Hylda Queally, an agent at the William Morris Agency who represents Kate Winslet, Cate Blanchett and Hilary Swank, among others, has made comment on the lack of meaty roles for women in film;  “If you don’t want to play the stereotypical wife, girlfriend, lover – a corpse, basically – it’s hard. You see a lot of actresses gravitating to period movies, which are better written and have fully fledged characters.”(As reported by Sharon Waxman, “Fade to Black – Women’s Role in the Movies”, International Tribune, 2001).

 she.jpg

I suspect part of this trend towards patronising “chick flicks” and uninspiring films with female leads that do not fare well at the box office may be due to popular culture’s narrow definition of beauty and intolerance of the ageing process. If films choose to only explore the lives of traditionally beautiful women under 30, they will be less likely to have the scope to explore the more complex lives that other females, including those who are older and have had more rich life experiences to share, might offer.

Frustratingly, the trend towards resorting to radical plastic surgery in order to make older women look more acceptable in film is turning them all into bland, expressionless aliens. Nothing has distracted me more in a film than seeing Jane Fonda’s terrible face lift in the recent film I saw on DVD “Georgia Rule.” As if the sight of the once interesting Jane Fonda looking pained was not bad enough, star Lindsey Lohan looked dangerously thin and was an ugly, cliched version of a Troubled Teen (all sex and attitude). Lohan’s character actually says to a shy young cowboy she has just met, when he tells her he must go as he has to ride his horses, “You won’t have to brush or feed me after riding me.” In fairness to the film, it may have improved but that was 20 minutes in and enough for me. Who writes these lines?!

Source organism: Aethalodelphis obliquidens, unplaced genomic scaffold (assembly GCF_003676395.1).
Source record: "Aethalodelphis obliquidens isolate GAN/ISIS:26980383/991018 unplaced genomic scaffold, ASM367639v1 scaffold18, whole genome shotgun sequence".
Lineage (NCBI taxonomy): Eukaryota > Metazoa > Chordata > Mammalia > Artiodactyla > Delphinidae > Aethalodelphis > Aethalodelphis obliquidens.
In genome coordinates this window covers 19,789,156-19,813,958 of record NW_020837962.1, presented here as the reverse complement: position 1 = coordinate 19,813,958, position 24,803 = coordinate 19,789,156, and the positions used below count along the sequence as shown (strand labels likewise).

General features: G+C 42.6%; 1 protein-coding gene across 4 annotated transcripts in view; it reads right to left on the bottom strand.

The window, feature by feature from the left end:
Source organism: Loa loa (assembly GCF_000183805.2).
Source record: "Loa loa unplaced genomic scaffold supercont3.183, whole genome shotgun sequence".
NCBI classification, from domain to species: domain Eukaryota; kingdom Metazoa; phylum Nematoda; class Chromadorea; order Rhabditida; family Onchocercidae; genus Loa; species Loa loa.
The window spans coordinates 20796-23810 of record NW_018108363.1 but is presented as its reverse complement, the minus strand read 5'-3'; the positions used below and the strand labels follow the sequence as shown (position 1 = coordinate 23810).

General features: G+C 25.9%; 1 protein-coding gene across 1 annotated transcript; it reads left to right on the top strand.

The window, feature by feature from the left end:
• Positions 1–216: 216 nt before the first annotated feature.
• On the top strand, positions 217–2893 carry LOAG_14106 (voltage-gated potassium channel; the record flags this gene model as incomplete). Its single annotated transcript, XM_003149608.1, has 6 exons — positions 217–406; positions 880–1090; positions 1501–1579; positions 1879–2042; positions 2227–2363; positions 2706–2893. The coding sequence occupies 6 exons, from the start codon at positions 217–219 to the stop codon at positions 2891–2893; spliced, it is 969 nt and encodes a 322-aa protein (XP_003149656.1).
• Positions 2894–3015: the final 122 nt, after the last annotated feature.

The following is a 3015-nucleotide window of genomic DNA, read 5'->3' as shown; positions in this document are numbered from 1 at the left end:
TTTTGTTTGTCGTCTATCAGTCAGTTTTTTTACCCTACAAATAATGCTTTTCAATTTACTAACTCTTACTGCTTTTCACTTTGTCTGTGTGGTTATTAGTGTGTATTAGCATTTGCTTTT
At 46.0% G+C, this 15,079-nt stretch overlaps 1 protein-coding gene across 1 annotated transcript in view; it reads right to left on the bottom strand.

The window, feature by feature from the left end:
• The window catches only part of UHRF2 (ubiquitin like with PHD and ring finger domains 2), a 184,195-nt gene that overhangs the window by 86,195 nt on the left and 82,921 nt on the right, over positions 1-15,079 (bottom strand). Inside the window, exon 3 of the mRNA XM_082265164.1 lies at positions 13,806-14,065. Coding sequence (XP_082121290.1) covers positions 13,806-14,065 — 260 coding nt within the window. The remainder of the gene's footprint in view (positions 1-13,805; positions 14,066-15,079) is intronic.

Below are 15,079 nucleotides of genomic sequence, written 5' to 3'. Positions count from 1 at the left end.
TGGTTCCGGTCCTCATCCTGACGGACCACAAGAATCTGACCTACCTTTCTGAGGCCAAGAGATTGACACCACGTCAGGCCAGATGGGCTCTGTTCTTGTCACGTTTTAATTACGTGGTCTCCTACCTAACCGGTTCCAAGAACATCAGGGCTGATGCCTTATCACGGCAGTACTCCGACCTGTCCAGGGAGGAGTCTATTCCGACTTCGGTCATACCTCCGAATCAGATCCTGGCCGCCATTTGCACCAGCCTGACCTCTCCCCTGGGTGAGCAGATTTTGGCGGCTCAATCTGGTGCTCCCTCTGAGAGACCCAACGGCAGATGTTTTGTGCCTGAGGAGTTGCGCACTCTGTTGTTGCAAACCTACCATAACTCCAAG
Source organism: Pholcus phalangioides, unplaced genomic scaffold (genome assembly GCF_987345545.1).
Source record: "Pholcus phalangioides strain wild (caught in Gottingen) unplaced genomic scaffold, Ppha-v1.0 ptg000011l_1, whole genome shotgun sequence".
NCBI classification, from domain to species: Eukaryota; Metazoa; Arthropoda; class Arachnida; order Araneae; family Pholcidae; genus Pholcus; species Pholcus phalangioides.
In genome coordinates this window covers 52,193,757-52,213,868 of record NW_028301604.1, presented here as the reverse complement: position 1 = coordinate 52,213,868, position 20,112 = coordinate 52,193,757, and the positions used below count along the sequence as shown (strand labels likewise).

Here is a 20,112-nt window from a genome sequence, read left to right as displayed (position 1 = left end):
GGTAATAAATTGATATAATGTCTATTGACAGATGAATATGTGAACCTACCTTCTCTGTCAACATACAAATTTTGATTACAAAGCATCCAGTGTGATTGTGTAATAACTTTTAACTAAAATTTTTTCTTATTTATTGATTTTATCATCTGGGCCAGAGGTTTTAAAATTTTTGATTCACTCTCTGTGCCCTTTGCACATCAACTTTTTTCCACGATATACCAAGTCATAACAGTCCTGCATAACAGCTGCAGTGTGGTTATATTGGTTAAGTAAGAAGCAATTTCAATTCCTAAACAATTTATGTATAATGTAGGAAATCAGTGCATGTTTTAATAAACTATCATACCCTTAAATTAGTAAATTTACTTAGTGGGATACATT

1217763.jpgIf this is the type of film Hollywood thinks women, and teen girls, will be drawn to – no wonder we are not buying tickets. I don’t blame the actresses but rather the idiots who decided a character who was after all a Grandmother had to be wrinkle free, and that a sad teen had to be, above all else, HOT, HOT, HOT and THIN, THIN, THIN.    

Howard Cohen, the President of independent film company Roadside Attractions, has publicly supported Robinov – to a point – “On a statistical level, he’s right. If you put an equal number of men and women in equivalent movies, the men would carry the day because they’ve been developed as action stars, thrillers, comics. No one develops a James Bond franchise with women. There’s no money put in women stars in other genres, so it’s a self-fulfilling prophecy that they can’t carry a big movie.” 

Although after watching the clip with Sean Connnery and Barbara Walters below – and brace yourself, it is a shocker -one must wonder whether all that testosterone / action is so wonderful. And if the world needs more Bonds like this one! “Dick flicks” may bring in the bucks but just what are they doing to our boys’ brains?!